Our coalition recently conducted a survey of 106 child care providers based in the District of Columbia to learn more about how their small businesses are weathering the COVID-19 pandemic. Investments in our early learning system are clearly a necessity for reopening the District and supporting long-term economic recovery.
The findings were combined with data pulled from a National Association for the Education of Young Children survey. The DC Association for the Education of Young Children analyzed the survey findings from the 85 respondents who are based in the DC.
Our key takeaways and recommendations are detailed in our recently published joint data brief: DC Can’t Have Economic Recovery Without Child Care Investments. The COVID-19 pandemic has further exposed and compounded existing issues of access, quality, equity and funding in DC’s early learning (or “child care”) system for families with infants, toddlers and children too young to attend elementary school. This system was already fragile financially before the pandemic — with programs operating on thin margins — and will not survive unless dedicated recovery funding is provided. Workers with young children will not return to work without safe and affordable child care.
- Even with the option to remain open, 83% of DC child care programs closed out of concern for the health and safety of children, families and staff.
- The top three reopening concerns of child care providers are additional costs (90%), reduced enrollment (70%) and insufficient revenue (60%).
- Thousands of child care slots are at risk of being lost. DC’s child care supply of licensed child care slots could decrease 20% (6,500 slots) without dedicated public funding support.
We are becoming increasingly aware that reopening will be a more costly business model. Reduced class sizes and increased cleaning costs are expenses we cannot simply transfer to families. – Berna Artis, School of Friends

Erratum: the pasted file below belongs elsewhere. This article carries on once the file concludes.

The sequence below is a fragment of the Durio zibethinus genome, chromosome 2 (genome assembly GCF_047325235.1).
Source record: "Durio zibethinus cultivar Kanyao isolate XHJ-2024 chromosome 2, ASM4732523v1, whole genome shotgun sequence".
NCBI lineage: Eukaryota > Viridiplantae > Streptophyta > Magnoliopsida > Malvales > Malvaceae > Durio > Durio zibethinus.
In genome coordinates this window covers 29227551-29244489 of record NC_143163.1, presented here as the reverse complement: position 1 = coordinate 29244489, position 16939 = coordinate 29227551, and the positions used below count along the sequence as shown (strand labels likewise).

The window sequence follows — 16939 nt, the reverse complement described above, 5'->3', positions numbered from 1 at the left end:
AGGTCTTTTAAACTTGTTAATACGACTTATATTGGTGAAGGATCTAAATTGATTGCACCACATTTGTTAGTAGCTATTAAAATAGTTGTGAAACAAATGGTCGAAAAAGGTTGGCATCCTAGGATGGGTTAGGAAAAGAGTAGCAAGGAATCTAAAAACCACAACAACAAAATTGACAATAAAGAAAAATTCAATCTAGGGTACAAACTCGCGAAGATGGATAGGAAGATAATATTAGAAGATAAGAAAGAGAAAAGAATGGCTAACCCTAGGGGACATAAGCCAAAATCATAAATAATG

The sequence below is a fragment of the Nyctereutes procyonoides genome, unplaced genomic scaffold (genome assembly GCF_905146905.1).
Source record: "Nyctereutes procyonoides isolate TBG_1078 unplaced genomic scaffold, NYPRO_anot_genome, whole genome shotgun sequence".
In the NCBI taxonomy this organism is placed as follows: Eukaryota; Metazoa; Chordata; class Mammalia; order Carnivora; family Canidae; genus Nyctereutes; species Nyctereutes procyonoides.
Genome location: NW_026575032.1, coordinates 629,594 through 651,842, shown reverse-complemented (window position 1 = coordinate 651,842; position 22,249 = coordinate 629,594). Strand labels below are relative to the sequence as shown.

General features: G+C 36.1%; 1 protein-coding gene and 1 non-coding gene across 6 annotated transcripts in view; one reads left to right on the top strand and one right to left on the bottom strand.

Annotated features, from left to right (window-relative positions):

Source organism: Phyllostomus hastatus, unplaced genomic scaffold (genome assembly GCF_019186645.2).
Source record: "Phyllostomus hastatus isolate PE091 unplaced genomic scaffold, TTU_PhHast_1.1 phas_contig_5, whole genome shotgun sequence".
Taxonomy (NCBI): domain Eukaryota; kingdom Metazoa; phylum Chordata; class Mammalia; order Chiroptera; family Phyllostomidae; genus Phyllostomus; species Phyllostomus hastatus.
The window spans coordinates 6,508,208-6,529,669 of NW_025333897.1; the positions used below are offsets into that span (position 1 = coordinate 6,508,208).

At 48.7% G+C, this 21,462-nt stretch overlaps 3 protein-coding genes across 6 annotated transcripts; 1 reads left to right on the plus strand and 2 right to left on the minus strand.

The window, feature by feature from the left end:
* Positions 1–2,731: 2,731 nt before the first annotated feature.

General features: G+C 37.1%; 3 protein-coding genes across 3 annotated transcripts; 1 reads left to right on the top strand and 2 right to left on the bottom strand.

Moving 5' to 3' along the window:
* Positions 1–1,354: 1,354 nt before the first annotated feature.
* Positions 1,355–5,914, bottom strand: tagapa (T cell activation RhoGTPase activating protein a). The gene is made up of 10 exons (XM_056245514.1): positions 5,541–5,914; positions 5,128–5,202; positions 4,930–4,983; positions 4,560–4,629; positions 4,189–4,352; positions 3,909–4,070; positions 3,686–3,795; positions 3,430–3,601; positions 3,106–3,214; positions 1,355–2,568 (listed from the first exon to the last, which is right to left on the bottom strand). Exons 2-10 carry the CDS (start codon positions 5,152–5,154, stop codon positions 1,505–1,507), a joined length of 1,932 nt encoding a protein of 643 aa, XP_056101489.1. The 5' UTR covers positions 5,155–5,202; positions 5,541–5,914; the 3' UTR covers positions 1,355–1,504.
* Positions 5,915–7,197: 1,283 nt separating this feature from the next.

The surveys shed light on the looming and overlooked child care crisis. It was designed to help policymakers, funders, and advocates make informed decisions about where resources are needed most in DC to support families with young children as businesses begin to reopen and temporary work-from-home options are phased out. After loss in revenue, lack of child care is the most common concern among small business owners amid COVID-19.
By providing long-term child care stabilization funds, DC can maintain child care slots as businesses build back to full capacity so that child and staff safety — not funding needs — drive provider decisions about how and when to increase capacity. The Under 3 DC coalition believes that equity can and must start at birth. In policy terms, this means we must provide the early childhood learning system the same access to long-term funding stability as Pre-K to 12 system.
We would like to thank the DC Early Learning Collaborative, Washington Association of Child Care Centers, Director’s Exchange, DC Head Start Association, DC Family Child Care Association, and the National Association for the Education of Young Children for their partnership with the creation of and data collection for the surveys. This work was funded by the Bainum Family Foundation.